Now, I know there are voice acting classes allover the United States and there are more voice acting classes in Los Angeles that almost any other city in the world because there are more work opportunities here for voice acting. There are radio and TV commercials, animated series, documentary narrations, promos, movie trailers, ADR, audiobooks, live announce events, radio imaging and of course opportunities for website VO’s and video games, corporate videos and training films and company messaging systems but of you have access to many of this areas through Voices.com.
Now, class lengths and cost very widely as do topics but how to do choice the voice class that’s right for you? Well, here are a few guidelines and questions that you might consider asking. First, how experienced is the instructor? Is the teacher are former voice actor, casting director, a producer? Doest the instructor teach all the classes or do they have substitutes or proxies? Are their experts from other areas of voice acting brought into, enhance information given in class? Second, where are the classes held? Are the classes taking place in a professional recording studio? Where commercials are produced on a regular basis? Or are they held in someone’s living room or a class room with not much equipment.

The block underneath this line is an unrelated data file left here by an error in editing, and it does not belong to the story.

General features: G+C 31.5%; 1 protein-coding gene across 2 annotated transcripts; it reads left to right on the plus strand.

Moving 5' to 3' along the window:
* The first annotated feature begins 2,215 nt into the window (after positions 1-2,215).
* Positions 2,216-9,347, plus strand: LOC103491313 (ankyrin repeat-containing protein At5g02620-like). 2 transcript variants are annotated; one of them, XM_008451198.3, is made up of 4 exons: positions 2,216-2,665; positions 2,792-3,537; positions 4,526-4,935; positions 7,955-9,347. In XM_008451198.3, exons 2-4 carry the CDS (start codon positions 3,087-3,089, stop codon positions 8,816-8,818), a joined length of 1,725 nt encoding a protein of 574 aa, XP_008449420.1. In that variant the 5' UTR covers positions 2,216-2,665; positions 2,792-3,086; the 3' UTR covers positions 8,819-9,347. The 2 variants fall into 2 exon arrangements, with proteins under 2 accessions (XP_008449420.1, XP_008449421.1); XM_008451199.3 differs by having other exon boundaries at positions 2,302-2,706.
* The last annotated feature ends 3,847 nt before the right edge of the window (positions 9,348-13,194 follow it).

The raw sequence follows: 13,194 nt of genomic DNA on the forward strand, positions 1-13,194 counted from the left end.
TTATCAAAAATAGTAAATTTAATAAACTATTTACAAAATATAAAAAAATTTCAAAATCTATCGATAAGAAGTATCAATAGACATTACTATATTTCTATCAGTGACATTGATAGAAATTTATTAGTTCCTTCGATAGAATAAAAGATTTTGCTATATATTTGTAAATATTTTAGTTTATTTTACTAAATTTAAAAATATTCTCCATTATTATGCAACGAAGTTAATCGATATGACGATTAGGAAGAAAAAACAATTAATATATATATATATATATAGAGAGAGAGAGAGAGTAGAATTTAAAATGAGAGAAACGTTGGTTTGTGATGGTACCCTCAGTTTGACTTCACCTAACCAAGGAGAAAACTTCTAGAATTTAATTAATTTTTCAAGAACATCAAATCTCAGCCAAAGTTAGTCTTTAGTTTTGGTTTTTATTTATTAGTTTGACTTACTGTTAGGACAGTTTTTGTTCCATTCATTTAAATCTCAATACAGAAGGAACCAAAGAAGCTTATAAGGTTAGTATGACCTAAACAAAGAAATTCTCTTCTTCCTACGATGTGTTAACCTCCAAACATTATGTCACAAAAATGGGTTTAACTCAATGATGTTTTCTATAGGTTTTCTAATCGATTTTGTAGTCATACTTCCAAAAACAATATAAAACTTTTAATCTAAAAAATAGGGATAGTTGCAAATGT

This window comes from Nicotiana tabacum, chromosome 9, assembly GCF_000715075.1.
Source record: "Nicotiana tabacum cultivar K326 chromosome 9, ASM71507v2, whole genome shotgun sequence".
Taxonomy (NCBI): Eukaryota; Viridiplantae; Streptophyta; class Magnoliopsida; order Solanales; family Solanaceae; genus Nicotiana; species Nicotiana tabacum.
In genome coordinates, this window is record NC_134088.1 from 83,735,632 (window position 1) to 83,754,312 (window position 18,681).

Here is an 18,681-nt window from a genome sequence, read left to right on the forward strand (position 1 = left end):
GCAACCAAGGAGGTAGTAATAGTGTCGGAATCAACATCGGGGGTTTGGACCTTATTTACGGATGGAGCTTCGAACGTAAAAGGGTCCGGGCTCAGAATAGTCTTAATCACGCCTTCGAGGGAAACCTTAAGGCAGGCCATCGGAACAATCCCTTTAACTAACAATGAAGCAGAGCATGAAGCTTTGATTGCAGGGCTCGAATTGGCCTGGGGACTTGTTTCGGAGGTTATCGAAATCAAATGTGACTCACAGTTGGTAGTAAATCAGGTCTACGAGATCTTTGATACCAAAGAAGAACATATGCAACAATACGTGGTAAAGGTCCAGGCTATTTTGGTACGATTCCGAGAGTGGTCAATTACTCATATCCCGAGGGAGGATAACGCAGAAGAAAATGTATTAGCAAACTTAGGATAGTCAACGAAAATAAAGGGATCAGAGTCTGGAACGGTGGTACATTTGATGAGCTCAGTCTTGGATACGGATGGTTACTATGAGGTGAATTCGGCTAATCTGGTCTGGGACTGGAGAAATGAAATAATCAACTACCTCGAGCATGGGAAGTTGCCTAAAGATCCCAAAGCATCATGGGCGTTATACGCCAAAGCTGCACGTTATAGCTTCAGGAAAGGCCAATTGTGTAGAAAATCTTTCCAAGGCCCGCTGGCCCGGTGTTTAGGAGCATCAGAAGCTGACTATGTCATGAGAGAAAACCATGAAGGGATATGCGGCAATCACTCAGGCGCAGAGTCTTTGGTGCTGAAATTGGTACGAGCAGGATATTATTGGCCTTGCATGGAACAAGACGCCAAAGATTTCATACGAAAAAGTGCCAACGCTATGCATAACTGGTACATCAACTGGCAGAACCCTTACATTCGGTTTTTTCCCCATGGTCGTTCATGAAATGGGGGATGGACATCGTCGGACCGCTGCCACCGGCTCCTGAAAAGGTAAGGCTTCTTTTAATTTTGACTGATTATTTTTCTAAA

Next what is the basic setup, is the recording equipment professional? Is there a separate engineer and is he or she experienced? Are you recording to cassette tape or CD? Is feedback between takes recorded for your subsequent review? Another question is how many people are in the class? With too many people in a class guarantee that you won’t be getting much mic time, ten students are the max at 3 hours class should have, I prefer eight or less. Another question is, are the students in each class on the same level? It’s a little uncomfortable for everybody when beginners are (locked) in with intermediate who had a few classes under belts or professional who have demos or agents. It’s also intimidating to beginners and basically not fair to students with more experience.